Only one is your Father
joy3chan asked this question on 8/25/2000:
How come in most Catholic Churches, there are all these idols? Didn't the Bible say to not make any graven images? And why do the clergy dress like that? Also, why do Catholics call their priests, father? In the Bible doesn't it say that Jesus said to not call anyone "Father", because you have only one Father? And why is the Pope regarded so highly to Catholics? Is it right to have a church elaborately decorated, if not, then why do Catholics have them? Also, why aren't priests allowed to marry? Does it say anywhere in the Bible that some men have to live a life of celibacy? Also, why do some people go to priests for confession? Isn’t the only one who is able to forgive, Jesus Christ? Also, why do they have to say Hail Mary's? Does it mention anywhere in the Bible that you have to say this prayer? Also, why do they sometimes pray to different saints? Isn't anyone who does God's will a saint? Wasn't the Catholic Church founded by Apostle Peter and didn't Jesus say to Peter that He shall build the Church or the foundation on him? Did Peter start these traditions in the Catholic Church? If not, then why did it turn out this way? In a KPBS documentary on Apostle Thomas, they interviewed a priest and he said according to one of the books that were not put into the Bible, Jesus’ brothers and sisters weren't His biological ones. Apparently they came from a previous relationship that Joseph had. This whole thing implying that Mary stayed a virgin. Sorry for all the questions, but I have a lot of relatives who are strict Catholics and I have all these questions about their religion.
mscperu gave this response on 8/25/2000:
The joy of the Lord be in your heart.
May I suggest that you post these questions one by one so that we may answer in an orderly fashion?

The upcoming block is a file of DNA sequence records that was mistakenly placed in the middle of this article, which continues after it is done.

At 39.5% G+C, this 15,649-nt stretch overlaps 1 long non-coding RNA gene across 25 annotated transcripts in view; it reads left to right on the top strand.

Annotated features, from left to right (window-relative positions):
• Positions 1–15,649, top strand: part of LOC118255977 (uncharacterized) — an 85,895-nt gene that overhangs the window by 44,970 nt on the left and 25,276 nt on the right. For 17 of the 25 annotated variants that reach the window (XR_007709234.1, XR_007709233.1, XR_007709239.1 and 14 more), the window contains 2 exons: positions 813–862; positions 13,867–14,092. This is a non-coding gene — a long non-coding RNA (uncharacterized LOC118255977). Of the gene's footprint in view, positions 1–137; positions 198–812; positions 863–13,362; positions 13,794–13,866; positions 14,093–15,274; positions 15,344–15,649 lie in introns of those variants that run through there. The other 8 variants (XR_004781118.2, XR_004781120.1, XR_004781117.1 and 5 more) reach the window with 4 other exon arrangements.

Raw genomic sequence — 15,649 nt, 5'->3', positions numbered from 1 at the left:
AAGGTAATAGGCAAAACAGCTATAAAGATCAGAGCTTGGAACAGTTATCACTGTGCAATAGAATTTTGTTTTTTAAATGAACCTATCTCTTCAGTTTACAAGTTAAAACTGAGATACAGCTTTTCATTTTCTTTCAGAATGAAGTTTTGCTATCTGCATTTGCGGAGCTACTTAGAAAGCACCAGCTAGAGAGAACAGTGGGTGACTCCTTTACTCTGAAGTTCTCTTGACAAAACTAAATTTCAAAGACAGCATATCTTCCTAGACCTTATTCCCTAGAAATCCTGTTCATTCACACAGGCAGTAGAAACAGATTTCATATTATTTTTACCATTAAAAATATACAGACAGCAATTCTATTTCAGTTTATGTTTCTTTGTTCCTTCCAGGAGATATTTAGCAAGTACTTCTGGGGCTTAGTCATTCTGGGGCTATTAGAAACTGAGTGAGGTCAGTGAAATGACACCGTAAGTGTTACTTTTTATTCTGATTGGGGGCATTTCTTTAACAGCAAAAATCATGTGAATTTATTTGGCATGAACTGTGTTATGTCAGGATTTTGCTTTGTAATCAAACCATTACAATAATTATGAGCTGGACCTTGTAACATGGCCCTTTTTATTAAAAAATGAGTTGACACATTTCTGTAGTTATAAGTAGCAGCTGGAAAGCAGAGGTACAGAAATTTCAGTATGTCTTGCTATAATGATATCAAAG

First my answer to the Father problem
In invite you to have a look at the real Catholic experts on the Catholicism board. (There are some fake ones but the Lord makes them serve in order to have a better Catholic Church). We talk all the same language because we are steeped in the same doctrine and we understand each other at once be they from different cultures, of America, Europe, Asia or Peru.
In many parts of the world throughout the centuries saintly men who loved Christ and knew the Scripture had no misgiving at all to be called "father". Were they disobeying the Lord?
I say no. A Catholic would have understood at once this kind of reasoning. He would have asked how this reality harmonizes with the text we are talking about. It wouldn’t have crossed his mind that there could be a possible disobedience to Christ’s word as you imply. You can’t accept this kind of argument because your only source is Scripture isn’t it?
Now let me pinch back a bit: Have you called father the man that sired you? It says unmistakably in the Scripture "And do not call anyone on earth ‘father’," I suppose you have done so.
May I remind your rejoinder "then it's okay, even though Jesus Christ said not to do it?" It’s unfair to argue like that. I agree. This sort of arguments is called "ad hominem – against the person". We should argue "ad rem – concerning the problem". The scholastics of old have many things to teach us! But you don’t have any other way to argue because your frame of mind is Sola Scriptura. (You could look at the debate of this question). So let’s look at the text in question.
The biblical texts are understood better by the context. Do you agree? What is the context of our passage? The recriminations of our Lord against the Pharisees and Scribes that liked honorific titles.
The interpretation would then be: "You should not give each others honorific titles as the Pharisees do". What are these titles? Rabbi (master), teacher, father, director. Why? "Because you all are brothers". It’s not about the word "father". The teaching is that nobody should exalt himself. This is the intention. Jesus wants to avoid thatch His church be infected by the ferment of the Pharisees.
Now I have to thank you for your post because it made me go back and ask the Church Fathers. What did they think about this question?
I found for you and me a text of St. Augustine (Treatise of faith and creed 4):
"For if, on the ground of His having said, "Who is my mother?" (Mt 12, 48) every one should conclude that He had no mother on earth, then each should as matter of course be also compelled to deny that the apostles had fathers on earth; since He gave them an injunction in these terms: "Call no man your father upon the earth; for one is your Father, which is in heaven." You see it’s not about calling anybody with the name of ‘father’ for Augustine.
And Saint Agustin abounds regarding the reference of Saint Paul you asked for:
1 Cor 4: 14 I am not writing this to shame you, but to warn you, as my dear children. 15 Even though you have ten thousand guardians in Christ, you do not have many fathers, for in Christ Jesus I became your father through the gospel. 16 Therefore I urge you to imitate me.